Safety effects of cross-section design for rural, four-lane, non-freeway highways
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Safety effects of cross-section design for rural, four-lane, non-freeway highways by Zhun Wang

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Published by U.S. Dept. of Transportation, Federal Highway Administration, Research and Development, Turner-Fairbank Highway Research Center, Available to the public through the National Technical Information Service in McLean, VA, [Springfield, VA .
Written in English


  • Rural roads -- United States -- Design and construction,
  • Traffic accidents -- United States

Book details:

Edition Notes

Other titlesSafety effects of cross section design for rural, four lane, non-freeway highways.
ContributionsHughes, William E., Stewart, Richard., Turner-Fairbank Highway Research Center.
The Physical Object
Paginationiv, 24 p.
Number of Pages24
ID Numbers
Open LibraryOL17593409M

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Council, F.M., and J.R. Stewart,  Safety Effects of the Conversion of Rural Two-Lane to Four- Lane Roadways Based on Cross-Sectional Models. Transportation Research Record , , pp. Prinsloo and Goudanas () produced descriptive models (in a table format) for determining the safety effects of cross-section design elements for four-lane rural highways. Roadway curvature, the presence of a median, and shoulder widths influenced the . Circular horizontal curves on rural two-lane highways in Nebraska with posted speeds of 55, 60, and 65 mph were investigated to determine the relationship of design and . This page states that the criteria contained in this Roadway Design Manual are applicable to all classes of highways from freeways to two-lane roads. This page gives a brief description of each section by roadway classification. The page also discusses how the manual is formatted and gives a listing of external reference documents.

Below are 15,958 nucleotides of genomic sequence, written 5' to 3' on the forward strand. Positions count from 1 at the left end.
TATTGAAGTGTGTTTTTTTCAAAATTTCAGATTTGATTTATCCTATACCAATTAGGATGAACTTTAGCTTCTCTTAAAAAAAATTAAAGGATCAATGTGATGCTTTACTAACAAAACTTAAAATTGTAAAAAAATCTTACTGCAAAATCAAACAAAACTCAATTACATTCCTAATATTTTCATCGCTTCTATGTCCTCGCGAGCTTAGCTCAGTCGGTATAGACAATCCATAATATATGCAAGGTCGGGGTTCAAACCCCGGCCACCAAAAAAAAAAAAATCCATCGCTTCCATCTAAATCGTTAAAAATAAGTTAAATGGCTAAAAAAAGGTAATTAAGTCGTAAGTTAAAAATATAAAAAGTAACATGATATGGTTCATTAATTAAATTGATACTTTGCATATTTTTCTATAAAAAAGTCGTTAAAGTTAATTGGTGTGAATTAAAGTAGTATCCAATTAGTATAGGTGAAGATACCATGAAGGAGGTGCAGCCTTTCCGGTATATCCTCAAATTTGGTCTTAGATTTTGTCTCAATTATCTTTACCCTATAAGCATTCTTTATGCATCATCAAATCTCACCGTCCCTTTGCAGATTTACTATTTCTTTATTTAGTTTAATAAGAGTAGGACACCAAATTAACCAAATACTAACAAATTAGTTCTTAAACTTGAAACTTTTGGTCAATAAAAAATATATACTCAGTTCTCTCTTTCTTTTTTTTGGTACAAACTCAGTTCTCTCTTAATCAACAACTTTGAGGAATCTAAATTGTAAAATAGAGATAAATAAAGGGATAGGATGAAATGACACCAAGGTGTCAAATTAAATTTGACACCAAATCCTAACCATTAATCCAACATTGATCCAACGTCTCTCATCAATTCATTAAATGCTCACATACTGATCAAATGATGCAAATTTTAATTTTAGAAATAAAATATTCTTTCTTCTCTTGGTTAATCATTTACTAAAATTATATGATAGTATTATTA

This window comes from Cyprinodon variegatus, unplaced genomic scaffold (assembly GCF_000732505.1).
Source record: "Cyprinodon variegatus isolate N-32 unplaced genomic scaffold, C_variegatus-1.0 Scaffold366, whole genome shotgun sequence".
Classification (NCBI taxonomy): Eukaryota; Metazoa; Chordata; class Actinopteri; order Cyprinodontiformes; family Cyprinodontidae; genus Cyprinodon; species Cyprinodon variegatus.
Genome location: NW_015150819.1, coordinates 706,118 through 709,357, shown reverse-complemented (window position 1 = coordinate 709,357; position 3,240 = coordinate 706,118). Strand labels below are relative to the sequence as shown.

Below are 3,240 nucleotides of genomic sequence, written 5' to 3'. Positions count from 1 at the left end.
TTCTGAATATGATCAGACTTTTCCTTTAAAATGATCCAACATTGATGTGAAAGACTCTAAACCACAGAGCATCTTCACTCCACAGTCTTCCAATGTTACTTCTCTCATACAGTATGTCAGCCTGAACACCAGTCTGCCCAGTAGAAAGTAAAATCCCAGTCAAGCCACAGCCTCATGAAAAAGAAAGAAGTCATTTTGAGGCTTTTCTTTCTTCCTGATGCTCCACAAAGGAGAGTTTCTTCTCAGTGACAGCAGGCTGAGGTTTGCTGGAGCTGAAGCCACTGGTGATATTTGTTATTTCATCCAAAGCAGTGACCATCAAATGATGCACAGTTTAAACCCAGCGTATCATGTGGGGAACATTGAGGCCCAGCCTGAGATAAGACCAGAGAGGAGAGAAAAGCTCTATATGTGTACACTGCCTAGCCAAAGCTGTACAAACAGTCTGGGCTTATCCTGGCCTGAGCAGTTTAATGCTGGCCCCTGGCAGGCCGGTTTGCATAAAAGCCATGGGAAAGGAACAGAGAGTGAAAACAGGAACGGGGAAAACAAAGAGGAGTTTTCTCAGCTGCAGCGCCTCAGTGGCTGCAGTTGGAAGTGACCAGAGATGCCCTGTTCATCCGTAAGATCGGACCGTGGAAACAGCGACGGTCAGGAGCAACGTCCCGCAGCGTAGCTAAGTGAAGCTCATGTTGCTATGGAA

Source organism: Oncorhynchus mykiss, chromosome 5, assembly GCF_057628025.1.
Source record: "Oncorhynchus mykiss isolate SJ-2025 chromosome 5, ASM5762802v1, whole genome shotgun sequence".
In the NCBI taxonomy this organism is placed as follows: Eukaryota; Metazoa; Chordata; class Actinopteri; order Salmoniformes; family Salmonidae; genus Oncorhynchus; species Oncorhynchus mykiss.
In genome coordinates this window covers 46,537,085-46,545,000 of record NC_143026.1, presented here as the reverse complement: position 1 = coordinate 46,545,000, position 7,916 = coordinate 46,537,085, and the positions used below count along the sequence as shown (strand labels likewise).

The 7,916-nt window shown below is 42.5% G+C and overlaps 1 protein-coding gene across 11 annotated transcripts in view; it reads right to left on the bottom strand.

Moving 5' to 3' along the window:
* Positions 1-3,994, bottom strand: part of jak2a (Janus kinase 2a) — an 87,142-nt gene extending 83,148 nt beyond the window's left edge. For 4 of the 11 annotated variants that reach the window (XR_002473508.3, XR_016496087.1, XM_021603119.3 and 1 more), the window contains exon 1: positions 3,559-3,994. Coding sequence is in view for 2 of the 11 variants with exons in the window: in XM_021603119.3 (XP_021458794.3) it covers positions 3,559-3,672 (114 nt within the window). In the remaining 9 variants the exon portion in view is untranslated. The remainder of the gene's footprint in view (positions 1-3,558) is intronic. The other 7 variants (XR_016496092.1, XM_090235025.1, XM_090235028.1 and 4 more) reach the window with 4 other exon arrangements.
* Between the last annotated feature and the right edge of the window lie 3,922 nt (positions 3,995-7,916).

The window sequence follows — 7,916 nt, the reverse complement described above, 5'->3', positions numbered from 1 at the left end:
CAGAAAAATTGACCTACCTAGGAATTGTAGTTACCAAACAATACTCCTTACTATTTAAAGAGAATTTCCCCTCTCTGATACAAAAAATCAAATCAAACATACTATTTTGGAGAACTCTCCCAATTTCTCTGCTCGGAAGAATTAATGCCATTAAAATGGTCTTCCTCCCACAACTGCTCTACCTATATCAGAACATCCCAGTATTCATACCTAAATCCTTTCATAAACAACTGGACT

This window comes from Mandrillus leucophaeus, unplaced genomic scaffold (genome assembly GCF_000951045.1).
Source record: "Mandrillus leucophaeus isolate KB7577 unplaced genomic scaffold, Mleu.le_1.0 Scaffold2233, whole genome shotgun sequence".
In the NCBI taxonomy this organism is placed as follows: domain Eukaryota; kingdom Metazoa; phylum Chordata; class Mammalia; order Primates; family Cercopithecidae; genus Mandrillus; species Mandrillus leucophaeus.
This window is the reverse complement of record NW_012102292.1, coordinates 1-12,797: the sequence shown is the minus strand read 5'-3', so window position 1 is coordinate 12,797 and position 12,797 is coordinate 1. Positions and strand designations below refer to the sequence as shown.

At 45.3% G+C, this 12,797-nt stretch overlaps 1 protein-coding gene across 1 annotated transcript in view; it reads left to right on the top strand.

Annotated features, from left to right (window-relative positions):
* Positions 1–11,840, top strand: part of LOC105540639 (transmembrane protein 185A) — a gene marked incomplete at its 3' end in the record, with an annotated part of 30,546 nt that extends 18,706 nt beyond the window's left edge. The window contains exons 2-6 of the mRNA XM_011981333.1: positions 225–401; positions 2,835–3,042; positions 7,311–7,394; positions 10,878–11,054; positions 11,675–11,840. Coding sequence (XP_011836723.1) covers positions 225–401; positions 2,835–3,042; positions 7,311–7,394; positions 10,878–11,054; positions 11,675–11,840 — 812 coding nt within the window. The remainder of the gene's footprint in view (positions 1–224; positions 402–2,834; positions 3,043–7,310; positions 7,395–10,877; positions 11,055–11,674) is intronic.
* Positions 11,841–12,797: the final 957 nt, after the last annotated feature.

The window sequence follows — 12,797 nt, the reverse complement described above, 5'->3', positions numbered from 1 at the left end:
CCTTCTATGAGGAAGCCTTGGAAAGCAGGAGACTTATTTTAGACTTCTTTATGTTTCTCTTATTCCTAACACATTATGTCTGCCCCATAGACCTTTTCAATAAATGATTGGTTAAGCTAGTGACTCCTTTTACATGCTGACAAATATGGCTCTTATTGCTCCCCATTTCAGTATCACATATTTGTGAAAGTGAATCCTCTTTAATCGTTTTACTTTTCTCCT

Approach and departure sight triangles are discussed in detail in AASHTO's A Policy on Geometric Design of Highways and Streets. It is likely that the sight distance needs for minor streets intersecting the new three-lane cross section decrease following the Road Diet conversion due to entering vehicles needing to cross fewer lanes. Cross Section Design January For three or four lane roadways, no more than two lanes should slope in the same direction. on city streets, and urban, suburban and rural highways. There are no bicycle-specific designs or dimensions for shared lanes or roadways, but various design features can make sharedFile Size: 4MB. This study uses negative binomial regression analyses to estimate the effects of cross-section design elements on total, fatality, and injury crash rates for various types of rural and urban. safety considerationsrelated to change in the direction of traffic flow which should be evaluated if a reversible lane is being contemplated. Movable barrier wall is required for application of this strategy in a freeway crossover, and should be considered in a crossover on a divided non-freeway. Special Materials.

4. Designing a Road Diet. A thorough discussion of design controls appears in AASHTO's A Policy on Geometric Design of Highways and Streets. 55 This section summarizes some key points. and the grade and critical length of grade may become more influential features impacting performance than for the four-lane, undivided cross section. Archived edition of the J LDM Volume 1 Notice This is an archived version of ODOT’s Location and Design Manual, Volume 1, which was published on J and was superseded on Octo It is formatted in back . This revision is intended to update the Roadway Design Manual, specifically Chapter 1, Section 2, Design Exceptions, Design Waivers and.   In Australia, a highway is a distinct type of road from freeways and motorways. The word highway is generally used to mean major roads connecting large cities, towns and different parts of metropolitan areas. Metropolitan highways often have traffic lights at intersections, and rural highways usually have only one lane in each direction.